New research reveals there is little correlation between exercising and being thin, reports the Atlantic. Americans workout more than people in any other country yet have the highest obesity rate in the world, reports the Atlantic.
Growing evidence suggests exercise could even slow down metabolism, reports the Atlantic.There are plenty of other health reasons to exercise but weight loss may not be the best one, reports the Atlantic.
In the United States, people are working out more than ever, but the obesity epidemic has only gotten worse. A new study shows that from 1988 to 2006, women more than doubled their frequency of exercise, while men upped theirs by nearly 50 percent. The prevalence of obesity among Americans increased from 23 percent to 35 percent in the same time period
Globally, too, there is little correlation between exercise and obesity rates. People in Norway and Japan, for example, are less likely to be active than Americans are—yet they are also much less likely to be obese. On an individual level, the connection between physical activity and BMI is murky: Most studies show that exercise has a limited effect on weight loss, and it’s far less reliable than watching your diet
This might be because the energy you use up isn’t directly tied to how much you move. When scientists strapped GPS devices onto 30 Hadza foragers in northern Tanzania, they found that the foragers walked up to twice as far as Westerners each day—but didn’t burn any extra calories. The same phenomenon has been observed in the animal kingdom: Monkeys in the wild have been found to burn no more calories than those in zoos. Our bodies, it seems, work against our workouts. Recent research found that subjects burned more calories when they started exercising but that energy use plateaued as activity levels kept increasing. Growing evidence suggests that our metabolism might even slow down as we lose weight—perhaps because increased activity triggers the body to save calories, so that an energy deficit doesn’t disrupt important bodily functions This is, of course, no reason to set fire to your Pilates mat. Exercise can still help prevent bone and heart disease, some cancers, and potentially even depression. But controlling your diet appears to be a far better solution to weight woes—if exercise doesn’t undermine that, too: One small study found that people fresh from the gym overestimated their energy use by up to 400 percent and ate more than twice as many calories as they actually burned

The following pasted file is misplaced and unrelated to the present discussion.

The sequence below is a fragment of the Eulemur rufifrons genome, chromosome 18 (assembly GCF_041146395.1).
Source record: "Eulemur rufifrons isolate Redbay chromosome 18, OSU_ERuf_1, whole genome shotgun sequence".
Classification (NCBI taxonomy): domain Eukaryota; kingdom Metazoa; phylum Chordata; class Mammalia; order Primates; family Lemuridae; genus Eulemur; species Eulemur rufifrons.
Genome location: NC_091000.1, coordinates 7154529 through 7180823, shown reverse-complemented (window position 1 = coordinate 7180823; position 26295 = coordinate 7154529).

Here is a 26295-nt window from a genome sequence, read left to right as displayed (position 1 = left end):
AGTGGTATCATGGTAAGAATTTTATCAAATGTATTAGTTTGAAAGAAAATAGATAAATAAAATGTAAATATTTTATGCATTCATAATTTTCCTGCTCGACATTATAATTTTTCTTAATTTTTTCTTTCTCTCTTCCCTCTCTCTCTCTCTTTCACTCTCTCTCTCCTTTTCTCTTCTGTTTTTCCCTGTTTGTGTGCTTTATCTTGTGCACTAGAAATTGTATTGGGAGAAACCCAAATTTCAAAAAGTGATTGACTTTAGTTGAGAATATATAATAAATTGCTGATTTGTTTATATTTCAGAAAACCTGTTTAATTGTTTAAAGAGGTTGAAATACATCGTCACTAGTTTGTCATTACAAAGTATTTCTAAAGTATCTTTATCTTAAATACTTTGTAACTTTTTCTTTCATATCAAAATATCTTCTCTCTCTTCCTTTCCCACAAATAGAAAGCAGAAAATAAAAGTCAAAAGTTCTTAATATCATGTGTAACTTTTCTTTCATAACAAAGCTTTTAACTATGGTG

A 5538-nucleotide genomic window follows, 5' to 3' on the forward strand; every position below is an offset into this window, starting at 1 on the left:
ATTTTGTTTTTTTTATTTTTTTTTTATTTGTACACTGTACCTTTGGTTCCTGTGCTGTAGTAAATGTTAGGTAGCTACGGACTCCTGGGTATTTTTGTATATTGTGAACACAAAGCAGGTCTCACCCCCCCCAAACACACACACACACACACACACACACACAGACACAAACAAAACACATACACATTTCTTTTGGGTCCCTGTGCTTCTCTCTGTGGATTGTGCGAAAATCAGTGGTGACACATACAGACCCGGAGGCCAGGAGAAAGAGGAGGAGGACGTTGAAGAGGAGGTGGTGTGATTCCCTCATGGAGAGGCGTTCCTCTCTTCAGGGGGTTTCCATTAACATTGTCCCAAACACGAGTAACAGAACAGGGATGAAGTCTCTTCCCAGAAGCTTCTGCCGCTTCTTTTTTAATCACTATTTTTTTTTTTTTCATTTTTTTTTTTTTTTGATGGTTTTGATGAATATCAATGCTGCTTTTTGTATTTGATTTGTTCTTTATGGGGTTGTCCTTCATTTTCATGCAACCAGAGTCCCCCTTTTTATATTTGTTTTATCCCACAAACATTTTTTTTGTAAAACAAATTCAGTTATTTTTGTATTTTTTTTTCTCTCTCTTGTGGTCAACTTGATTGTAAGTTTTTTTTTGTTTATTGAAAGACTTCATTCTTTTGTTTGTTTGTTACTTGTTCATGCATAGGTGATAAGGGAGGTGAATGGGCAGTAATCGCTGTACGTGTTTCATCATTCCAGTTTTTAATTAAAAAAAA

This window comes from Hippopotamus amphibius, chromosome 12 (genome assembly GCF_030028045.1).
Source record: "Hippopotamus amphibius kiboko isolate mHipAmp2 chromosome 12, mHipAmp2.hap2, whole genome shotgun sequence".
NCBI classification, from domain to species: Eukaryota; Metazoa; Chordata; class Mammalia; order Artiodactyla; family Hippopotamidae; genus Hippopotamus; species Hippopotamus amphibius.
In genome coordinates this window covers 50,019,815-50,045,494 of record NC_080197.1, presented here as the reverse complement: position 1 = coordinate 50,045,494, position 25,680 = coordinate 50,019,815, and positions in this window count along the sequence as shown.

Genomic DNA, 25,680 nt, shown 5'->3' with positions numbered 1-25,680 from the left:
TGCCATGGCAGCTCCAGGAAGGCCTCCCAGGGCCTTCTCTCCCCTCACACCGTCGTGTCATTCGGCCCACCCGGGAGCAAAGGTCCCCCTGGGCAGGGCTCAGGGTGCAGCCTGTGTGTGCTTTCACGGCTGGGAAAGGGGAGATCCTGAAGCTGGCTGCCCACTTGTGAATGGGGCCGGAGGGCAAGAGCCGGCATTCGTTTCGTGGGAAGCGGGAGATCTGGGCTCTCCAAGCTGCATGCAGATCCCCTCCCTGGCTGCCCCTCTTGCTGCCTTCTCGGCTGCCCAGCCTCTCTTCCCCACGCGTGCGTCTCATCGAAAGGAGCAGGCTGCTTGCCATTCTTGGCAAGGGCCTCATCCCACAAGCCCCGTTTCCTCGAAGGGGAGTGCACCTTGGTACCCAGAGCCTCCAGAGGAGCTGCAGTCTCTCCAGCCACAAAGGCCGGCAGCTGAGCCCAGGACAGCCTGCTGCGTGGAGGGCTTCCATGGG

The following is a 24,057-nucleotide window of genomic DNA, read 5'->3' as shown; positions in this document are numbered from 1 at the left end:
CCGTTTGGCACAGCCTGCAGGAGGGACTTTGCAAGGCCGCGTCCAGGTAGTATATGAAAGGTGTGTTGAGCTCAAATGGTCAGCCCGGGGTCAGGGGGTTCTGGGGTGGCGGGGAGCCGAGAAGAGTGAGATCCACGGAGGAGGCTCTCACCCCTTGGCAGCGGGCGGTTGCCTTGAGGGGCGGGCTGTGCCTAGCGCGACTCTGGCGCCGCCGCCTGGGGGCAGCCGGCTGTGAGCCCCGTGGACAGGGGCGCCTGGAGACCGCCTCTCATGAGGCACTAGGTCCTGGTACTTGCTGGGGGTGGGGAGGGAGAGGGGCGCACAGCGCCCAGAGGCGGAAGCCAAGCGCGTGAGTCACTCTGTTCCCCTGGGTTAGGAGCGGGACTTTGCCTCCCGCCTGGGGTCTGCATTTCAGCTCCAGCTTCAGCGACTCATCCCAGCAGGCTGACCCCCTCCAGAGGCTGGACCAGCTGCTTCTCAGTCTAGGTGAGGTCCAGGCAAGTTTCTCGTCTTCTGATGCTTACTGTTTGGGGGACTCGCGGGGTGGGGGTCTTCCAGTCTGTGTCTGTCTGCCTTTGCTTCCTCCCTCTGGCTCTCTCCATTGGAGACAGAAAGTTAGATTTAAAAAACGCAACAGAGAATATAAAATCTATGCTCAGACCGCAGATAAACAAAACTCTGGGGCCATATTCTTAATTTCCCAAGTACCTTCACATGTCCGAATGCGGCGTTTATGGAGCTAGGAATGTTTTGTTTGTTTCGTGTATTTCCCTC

Content gathered & updated by the Bergen Review Media team.